How Developing Niche Can Improve Clinical Outcomes

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Think for a second about the people in the psychology and psychotherapy field that you most admire. The pioneers, the groundbreakers, the transformers... what do they all have in common? 

They all have a clear mission to transform people's live using therapy. 

During my first semester of my Master's in counseling psychology I started working at a domestic violence center. I didn't realize at the time how this position, would in some ways, have more of an impact on my future clinical practice than my graduate degree

Immediately, I received 70 hours of intensive trauma training.  They trained me to start implementing what I learned immediately doing face to face work with domestic violence and sexual assault victims as a paraprofessional. 

As I completed coursework, this initial training gave me a unique lens with which to view and apply the material. And, when I asked a professor how the couple's research we were reading applied to domestic violence cases- she said "you won't see much of that," I began to see the great divide between people doing the day to day work, and those doing the research. 

The people who are changing the world are the ones who are delving deep into their work with real clients. 

Therapists just like you are changing the world. 

Marsha Linehan started out as a clinician in 1974, working in a variety of settings- including with homeless women. She didn't start out as the developer of the gold standard for treating Borderline Personality Disorder. She started out as someone, just like you, who was looking to deeply help people.

Even before that, she started out as a person who was hurting herself and trying to find a way out of her own pain. She had been treated by well meaning medical professionals whose treatments didn't work, subjected to years of seclusion, electroshock therapy, and psychoanalysis which did not develop the skills she needed to survive successfully. She had to stumble through the process of healing on her own, and heal she did. 

What takes therapist from good to great? 

Marsha was deeply passionate about helping people who were in the most intense pain, people who others weren't sure how to help. So she committed herself to developing processes and strategies that really worked for a specific population.

She decided who she most wanted to heal, and made herself an expert in the field. I don't think it was about marketing, or ego, or money. It was about wanting to do something great in the world, wanting to help people who desperately needed someone who was willing to do what it took to find a process that worked. 

You can't be awesome at everything. 

Therapists need a wide variety of skills. We need to be a jack of all trades. We need to be able to understand, diagnose, and treat every issue under the sun. Our clients don't often present as cookie cutter representations of DSM diagnoses.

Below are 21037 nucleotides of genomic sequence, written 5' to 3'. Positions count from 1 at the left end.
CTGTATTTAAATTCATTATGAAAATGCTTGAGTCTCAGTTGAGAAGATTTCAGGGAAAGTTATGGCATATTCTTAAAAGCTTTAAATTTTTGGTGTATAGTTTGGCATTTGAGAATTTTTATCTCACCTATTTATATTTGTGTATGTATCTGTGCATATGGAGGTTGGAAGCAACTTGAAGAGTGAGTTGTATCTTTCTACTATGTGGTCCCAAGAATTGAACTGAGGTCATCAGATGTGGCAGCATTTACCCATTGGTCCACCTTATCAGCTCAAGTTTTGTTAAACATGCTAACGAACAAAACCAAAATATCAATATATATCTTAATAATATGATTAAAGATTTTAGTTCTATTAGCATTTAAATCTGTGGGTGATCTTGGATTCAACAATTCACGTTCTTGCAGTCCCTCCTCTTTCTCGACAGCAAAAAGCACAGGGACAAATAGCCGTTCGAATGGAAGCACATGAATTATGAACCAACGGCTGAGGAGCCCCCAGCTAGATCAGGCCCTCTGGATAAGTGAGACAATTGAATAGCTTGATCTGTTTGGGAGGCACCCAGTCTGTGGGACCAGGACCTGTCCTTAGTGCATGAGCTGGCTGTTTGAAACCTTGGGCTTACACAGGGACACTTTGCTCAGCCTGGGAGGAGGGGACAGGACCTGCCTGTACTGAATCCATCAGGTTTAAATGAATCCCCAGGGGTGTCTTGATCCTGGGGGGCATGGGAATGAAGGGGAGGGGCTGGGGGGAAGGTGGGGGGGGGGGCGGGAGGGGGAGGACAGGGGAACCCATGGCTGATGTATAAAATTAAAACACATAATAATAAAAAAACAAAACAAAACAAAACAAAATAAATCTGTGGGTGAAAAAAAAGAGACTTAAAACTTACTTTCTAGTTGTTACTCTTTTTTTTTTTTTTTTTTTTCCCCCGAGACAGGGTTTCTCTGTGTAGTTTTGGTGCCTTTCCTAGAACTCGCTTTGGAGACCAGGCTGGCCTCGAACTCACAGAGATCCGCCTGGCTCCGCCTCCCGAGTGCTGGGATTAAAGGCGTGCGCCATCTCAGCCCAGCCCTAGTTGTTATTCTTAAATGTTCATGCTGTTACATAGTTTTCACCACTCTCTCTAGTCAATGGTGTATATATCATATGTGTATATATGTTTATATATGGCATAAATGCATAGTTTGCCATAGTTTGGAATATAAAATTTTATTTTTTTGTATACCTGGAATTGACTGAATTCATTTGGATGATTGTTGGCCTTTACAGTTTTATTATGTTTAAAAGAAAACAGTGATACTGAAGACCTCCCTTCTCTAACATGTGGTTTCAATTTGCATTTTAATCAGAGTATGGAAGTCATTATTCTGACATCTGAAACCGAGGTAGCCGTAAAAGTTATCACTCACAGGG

And yet, can we be awesome at everything? Can we keep up on the advanced training it would take to delve into the cutting edge research in treating each and every issue clients are presented with? 

What if you choose one thing to be awesome at? 

I talk to therapists daily who are tired and burned out. They often won't even realize that is how they feel. They might share that they are unsure, a bit confused, a bit uninspired.

I take them through a process to tap into their passion, and develop a plan to reach out and help the people they are most inspired to heal. During this process, I feel honored to hear the way voices change, giggles emerge, tears fall as therapists connect back in with the real reason they do this work- to deeply transform people's lives. 

What would be different if you specialized? 

How would that change the trainings you took? How would that change the books you read? How would that change the trainings you gave to your community? The supervisor or consultants you work with? The clients you referred out? The way clients see you? The way your colleagues view you? How would it change the way you viewed yourself? Would this impact your clinical outcomes? Would you get better at working with a specific population more quickly? Would your clients get a more inspired, excited therapist? 

If you try to speak to everybody you speak to nobody. 

Jack of all trades, master of none. 

Therapists: Be a jack of all trades but truly, deeply, master one. 

Continue to be a great generalist. Know all of the variable issues that your clients can bring in the door. However, allow yourself to be truly great, truly outstanding in one particular area. Allow the world to know about it. Allow yourself to explore it deeply. 

You never know, you might be the next clinician to make an advance in the profession that changes the lives of people around the world. Be the next Gottman, be the next Sue Johnson, be the next Francine Shapiro.

While each of these people have degrees, research, and a body of work- all of that didn't just happen by accident. They chose their path. They chose to allow themselves to fulfill a deep passion and purpose in one particular area and to become great. 

Have you chosen your path? Share below the path you have chosen to becoming outstanding, awesome, and change the world. Disagree? Let's hear about it! 

Intensive stuff: Business School Bootcamp for Therapists